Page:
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Stephen Chong named 2014 Alfred P. Sloan Research Fellow
Cambridge, Mass. – February 25, 2014 – Stephen Chong, Associate Professor of Computer Science at the Harvard School of Engineering and Applied Sciences (SEAS), has been named a 2014 Alfred P. Sloan Research Fellow.
He is among 126 Fellows, including six others at Harvard, selected from the United States and Canada this year on the basis of their "independent research accomplishments, creativity, and potential to become leaders in the scientific community through their contributions to their field."
The $50,000 award will support Chong's research in the field of language-based information security.
The goal of his research program is to develop tools and techniques that ensure applications handle sensitive information securely. This is challenging, in part because different applications may have very different requirements for handling sensitive information.
"What does it mean for a program to be secure, to handle information in the right way?" he asks. The answer, he explains, very much depends on the program in question. Moreover, this problem won’t be solved simply by building better firewalls or preventing the spread of viruses and other malware. “Even assuming computer systems are safe, how do we make sure that the applications themselves are doing what they’re supposed to?” he asks.
Chong aims to combine mathematics and engineering to create intuitive, meaningful, and efficient software tools to probe these questions. For example, such a tool might assess how information flows through a program, to look for places where confidential information is being directly exposed or where it could be inferred. Another tool might attempt to provide a proof of security—although, as Chong notes, the demand for perfect security must typically be balanced with the need for efficiency and practicality. The best systems, he says, will be more nuanced and expressive, guaranteeing a certain level of security while also meeting the user's needs.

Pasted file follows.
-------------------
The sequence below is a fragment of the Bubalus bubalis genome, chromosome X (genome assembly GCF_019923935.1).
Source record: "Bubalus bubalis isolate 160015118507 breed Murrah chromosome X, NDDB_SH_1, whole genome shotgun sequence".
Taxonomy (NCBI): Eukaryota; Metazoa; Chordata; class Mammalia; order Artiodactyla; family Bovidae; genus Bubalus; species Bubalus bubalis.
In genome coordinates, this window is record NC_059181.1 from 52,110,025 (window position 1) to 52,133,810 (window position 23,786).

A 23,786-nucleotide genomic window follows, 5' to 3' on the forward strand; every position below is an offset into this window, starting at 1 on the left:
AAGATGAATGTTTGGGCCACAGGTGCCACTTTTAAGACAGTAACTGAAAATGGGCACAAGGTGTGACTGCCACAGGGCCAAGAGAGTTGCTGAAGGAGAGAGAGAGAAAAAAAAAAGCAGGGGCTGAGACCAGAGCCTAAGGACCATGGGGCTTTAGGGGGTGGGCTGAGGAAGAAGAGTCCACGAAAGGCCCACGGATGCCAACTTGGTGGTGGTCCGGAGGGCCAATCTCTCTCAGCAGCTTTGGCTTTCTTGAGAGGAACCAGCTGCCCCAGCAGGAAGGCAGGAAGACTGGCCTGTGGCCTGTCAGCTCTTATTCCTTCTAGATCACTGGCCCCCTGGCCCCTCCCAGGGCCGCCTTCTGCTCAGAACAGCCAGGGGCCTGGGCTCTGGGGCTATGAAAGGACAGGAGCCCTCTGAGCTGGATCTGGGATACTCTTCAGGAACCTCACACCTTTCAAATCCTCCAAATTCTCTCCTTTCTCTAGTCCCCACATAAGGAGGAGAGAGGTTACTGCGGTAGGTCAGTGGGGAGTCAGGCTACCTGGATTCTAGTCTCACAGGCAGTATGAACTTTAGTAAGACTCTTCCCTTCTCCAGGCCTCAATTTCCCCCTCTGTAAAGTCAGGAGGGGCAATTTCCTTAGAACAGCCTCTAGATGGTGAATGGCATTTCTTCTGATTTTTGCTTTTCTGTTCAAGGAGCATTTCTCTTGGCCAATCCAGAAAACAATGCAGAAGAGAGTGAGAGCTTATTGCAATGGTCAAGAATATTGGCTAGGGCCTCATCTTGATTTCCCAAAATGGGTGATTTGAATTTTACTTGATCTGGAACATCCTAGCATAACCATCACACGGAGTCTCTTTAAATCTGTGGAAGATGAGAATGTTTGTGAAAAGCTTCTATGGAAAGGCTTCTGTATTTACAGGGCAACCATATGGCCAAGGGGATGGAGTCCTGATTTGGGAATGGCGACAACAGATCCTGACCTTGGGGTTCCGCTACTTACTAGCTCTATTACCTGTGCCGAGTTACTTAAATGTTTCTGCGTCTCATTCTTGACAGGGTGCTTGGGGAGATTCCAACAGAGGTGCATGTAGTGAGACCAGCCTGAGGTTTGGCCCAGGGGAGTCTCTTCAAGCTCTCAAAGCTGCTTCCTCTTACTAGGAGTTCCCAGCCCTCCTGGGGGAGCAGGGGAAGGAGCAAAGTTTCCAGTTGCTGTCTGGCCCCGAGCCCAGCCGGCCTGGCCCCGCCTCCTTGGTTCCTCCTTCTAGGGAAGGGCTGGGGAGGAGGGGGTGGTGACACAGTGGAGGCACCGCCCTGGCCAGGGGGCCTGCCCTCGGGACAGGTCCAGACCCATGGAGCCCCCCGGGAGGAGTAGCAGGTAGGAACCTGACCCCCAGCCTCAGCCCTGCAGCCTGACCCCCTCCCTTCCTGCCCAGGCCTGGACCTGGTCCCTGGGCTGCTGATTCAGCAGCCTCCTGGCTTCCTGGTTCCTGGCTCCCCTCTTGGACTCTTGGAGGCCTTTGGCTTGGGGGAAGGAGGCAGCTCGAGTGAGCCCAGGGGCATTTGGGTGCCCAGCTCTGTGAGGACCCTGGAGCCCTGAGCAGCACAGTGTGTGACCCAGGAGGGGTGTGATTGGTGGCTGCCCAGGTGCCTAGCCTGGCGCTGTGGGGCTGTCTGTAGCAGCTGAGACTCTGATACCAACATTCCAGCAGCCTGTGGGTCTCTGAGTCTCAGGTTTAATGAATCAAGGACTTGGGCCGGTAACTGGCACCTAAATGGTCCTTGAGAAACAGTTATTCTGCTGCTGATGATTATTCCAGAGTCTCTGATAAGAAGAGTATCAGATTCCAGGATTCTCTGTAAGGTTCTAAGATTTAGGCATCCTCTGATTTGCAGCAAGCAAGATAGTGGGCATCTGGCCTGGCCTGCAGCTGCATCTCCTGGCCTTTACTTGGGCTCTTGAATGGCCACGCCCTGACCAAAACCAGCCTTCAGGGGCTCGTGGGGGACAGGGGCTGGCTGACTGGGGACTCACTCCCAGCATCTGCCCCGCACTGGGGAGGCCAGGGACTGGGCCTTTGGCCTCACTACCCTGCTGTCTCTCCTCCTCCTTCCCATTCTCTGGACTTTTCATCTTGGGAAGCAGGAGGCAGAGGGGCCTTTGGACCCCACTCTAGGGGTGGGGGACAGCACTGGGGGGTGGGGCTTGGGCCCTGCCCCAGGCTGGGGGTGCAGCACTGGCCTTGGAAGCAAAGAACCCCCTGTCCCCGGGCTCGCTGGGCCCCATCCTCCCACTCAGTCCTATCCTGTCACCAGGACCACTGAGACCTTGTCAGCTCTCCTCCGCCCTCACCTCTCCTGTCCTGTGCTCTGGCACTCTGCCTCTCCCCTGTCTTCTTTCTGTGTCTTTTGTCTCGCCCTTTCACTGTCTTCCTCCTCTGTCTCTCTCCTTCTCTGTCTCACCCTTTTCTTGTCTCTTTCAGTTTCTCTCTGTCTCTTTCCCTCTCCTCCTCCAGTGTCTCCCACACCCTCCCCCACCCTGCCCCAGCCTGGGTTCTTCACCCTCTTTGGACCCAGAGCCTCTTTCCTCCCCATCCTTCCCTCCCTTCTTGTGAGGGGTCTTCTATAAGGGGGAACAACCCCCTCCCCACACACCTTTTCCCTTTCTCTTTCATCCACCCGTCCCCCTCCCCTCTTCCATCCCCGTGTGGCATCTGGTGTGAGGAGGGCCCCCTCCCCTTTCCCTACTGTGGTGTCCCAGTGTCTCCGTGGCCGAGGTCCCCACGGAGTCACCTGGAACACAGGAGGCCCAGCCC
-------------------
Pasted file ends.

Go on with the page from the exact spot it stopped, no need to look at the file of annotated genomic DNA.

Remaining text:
To this end, his ongoing projects include: providing tools that allow programmers to understand how sensitive information flows in their programs, and enforce restrictions if needed; and developing a secure shell scripting language that allows computer users to safely execute programs downloaded from the Internet, such as installation scripts. Chong’s research also overlaps with studies of privacy and cryptography by other faculty at SEAS, and he participates in the National Science Foundation–funded project Privacy Tools for Sharing Research Data. That project will help protect the personal information collected and analyzed in the social sciences, and allow researchers to share data sets without compromising participants' anonymity.
“I'm delighted and honored to receive a Sloan Fellowship,” said Chong. “It's a tremendous encouragement. It provides motivation and support for me and my group to continue to pursue our research agenda.”
“For more than half a century, the Sloan Foundation has been proud to honor the best young scientific minds and support them during a crucial phase of their careers when early funding and recognition can really make a difference,” said Paul L. Joskow, president of the Sloan Foundation, in a statement. “These researchers are pushing the boundaries of scientific knowledge in unprecedented ways.”
The other 2014 Sloan Fellows at Harvard are Emily Balskus (chemistry), John N. Friedman (economics), Richard Hornbeck (economics), Benjamin de Bivort (neuroscience), Daniel Jafferis (physics), and Karin I. Oberg (physics).